Absolute 80’s acceptable? Absolutely.

The UK’s only 80’s radio station blares that bloke from the IT Crowd.  Is it?  They make the same claim for their 70’s cousin but that is not true as Smooth 70s have popped up from behind a cloud of bubbling mud on DAB and made two a crowd.  What the fuck was it with the 80s?  How could a decade that started with so much musical promise end up completely losing its way?  Well for a start its not its fault its only an arbitrary span of ten years and does not have free will or an understanding of good and evil.  But it still gives the appearance of having a nervous breakdown in 1985 and returning a completely different character like your mate coming out of a coma speaking French and doing sculpture.  The station succeeds in nostalgia terms though because the music of the first half is never less than interesting and often brilliant while they wisely seem to be shunning chart stuff from about 1986 onwards.  So its the controller’s version of events which conspicuously fails to acknowledge the existance of Kylie and Jason.

I have been suckered, you can’t argue with all the hits of your youth and listening in runs less risk of social humiliation than a night at school disco.  But if you are under about 35 and are wondering what the hell happened during the 80s to create so much stone-washed big haired mythology, the following selection of songs may help you understand the decade that made Phil Collins a star.  They are interesting, slightly obscure and even if a bit dated, they capture this most problematic of eras.  Him? You know, drummer in Genesis, bald, bad suits, wife left him for a decorator, lives in Switzerland, has the largest collection of Alamo memorabilia in the wooooooorld…

Killing Joke – Eighties (1984): Furious post-rock about the era as it happened.  Later came as it was to a Nirvana concert.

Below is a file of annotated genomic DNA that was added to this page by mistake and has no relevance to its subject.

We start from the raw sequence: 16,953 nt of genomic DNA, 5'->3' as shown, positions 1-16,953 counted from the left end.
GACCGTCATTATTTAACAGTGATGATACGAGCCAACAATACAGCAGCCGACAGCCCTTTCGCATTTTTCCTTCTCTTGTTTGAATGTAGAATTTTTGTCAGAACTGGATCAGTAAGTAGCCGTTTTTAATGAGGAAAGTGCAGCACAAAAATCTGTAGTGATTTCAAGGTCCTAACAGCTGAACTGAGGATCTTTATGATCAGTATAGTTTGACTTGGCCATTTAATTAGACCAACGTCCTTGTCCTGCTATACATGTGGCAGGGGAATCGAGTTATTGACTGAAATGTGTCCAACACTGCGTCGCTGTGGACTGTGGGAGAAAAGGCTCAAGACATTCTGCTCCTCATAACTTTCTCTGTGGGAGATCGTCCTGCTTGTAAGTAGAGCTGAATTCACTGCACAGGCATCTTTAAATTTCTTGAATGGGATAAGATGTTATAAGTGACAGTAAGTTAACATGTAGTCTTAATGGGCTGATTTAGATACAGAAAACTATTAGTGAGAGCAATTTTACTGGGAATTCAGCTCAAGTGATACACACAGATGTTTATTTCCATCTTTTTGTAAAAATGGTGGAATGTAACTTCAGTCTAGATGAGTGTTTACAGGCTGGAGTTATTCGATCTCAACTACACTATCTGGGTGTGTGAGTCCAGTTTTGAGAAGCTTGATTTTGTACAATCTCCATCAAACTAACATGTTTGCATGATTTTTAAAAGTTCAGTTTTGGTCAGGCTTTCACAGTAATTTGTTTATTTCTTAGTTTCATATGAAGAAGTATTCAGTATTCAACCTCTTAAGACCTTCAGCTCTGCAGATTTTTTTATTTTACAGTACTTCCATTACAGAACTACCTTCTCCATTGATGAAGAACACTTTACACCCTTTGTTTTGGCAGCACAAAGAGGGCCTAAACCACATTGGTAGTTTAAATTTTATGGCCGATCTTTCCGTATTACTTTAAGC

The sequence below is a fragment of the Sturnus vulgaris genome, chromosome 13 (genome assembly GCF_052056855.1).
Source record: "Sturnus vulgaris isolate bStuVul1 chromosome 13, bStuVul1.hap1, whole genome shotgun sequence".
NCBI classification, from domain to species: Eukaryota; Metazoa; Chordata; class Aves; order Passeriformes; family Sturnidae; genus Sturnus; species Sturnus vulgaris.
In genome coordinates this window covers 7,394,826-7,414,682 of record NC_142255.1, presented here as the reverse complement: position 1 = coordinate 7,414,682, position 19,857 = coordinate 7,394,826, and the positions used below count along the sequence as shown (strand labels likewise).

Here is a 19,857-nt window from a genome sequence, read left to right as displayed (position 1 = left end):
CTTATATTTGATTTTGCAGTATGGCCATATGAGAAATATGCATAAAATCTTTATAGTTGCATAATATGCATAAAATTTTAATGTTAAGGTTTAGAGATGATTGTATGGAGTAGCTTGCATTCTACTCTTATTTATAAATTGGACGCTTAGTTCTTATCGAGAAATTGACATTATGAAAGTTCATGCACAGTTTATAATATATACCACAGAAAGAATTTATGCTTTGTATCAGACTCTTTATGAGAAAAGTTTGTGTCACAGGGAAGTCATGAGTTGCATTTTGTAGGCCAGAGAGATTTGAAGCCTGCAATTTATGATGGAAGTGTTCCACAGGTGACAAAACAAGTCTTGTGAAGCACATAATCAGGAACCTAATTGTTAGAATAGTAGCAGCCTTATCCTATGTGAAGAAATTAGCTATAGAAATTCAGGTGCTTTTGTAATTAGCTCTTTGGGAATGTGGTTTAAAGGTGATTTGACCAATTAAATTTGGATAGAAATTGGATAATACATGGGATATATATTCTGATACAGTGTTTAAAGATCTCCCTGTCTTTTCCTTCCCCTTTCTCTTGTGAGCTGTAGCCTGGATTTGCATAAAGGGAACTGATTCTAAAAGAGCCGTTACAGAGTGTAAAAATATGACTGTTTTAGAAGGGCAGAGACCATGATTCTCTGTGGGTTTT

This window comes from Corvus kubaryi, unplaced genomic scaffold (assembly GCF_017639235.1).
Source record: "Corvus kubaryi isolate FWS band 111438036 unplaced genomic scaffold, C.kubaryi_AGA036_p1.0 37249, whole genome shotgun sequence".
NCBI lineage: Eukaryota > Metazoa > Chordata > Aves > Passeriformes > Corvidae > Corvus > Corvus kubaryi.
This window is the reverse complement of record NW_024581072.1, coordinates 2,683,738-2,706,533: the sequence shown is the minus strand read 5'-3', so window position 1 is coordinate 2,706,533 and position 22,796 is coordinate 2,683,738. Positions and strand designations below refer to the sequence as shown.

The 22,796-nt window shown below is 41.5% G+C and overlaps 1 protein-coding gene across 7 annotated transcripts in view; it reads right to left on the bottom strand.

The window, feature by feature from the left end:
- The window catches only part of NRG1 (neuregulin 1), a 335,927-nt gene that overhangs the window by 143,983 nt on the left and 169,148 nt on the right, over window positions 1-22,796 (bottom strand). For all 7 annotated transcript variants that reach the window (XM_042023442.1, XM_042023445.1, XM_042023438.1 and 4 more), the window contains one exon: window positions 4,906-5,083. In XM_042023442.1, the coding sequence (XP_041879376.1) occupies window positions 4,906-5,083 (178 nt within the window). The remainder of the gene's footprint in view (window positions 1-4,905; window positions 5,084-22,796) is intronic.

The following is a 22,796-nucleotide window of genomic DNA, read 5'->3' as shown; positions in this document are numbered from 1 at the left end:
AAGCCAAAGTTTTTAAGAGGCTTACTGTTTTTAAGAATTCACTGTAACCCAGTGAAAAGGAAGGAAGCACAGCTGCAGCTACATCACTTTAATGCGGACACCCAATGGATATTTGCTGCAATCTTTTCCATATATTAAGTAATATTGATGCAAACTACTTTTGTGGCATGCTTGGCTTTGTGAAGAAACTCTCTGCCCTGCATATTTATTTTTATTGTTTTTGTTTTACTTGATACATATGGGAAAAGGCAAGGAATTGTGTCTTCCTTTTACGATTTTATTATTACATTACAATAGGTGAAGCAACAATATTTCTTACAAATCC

Then Jerico – Muscle Deep (1987): U2 became the touchstone for so many groups who longed to fill stadiums.  This huge anti-apartheid anthem never reached the back rows.  Looking like A-ha on roids wasn’t much help.

The Quick – Rhythm Of The Jungle (1982): Exotic pina Colada soaked pop of this kind was very popular in the heyday of 18-30.  This is an even slicker cousin of Club Tropicana but is anyone else reminded of Jungle Rock and similar package tourist fare?

New Musik – The Planet Doesn’t Mind (1981): Synth pop, rap, electro its all in here.  I could hear Michael Jackson doing this.  Not a hit.

Mega City Four – Miles Away (1987): The muffled production lets it down, you’d never get this released today but the energy shines out and John Peel played it a lot.  Represents everyone battling on underground during the darkest days for guitar based music.

Nash The Slash – Swing Shift (1981): Loony in bandages takes goth to new electronic extremes shock!  Or basically Monster Mash for the Batcave crowd?  You decide.

Dubsex – Swerve (1989):  Excellent dub rock with very northern overtones and surprisingly meaty drums.  However the band were not shall we say easy on the eye and never graced TOTP.

Interferon – Get Out Of London (1983): Hyperactive dance pop track about the daily grind.  Almost Costello like stream of wity invective and it samples an old BR train horn.

Icicle Works – Evangeline (1988): If you were playing rock in the late eighties you had to pump up the chouruses, sing a bit deeper, add blingy keyboards and still airplay was hard to come by.  This retelling of the Phantom Hitchhiker legend by the Liverpool band works the fomula without losing its soul.

World Domination Enterprises – Funkytown (1988): Yes they totally destroy the Ceasars Palace classic with smashed drums and grinding guitar noise, this was before post-modern irony made such gestures pointless.

So that’s the eighties innit.  They’ve not played any of these on Absolute but give ’em time.


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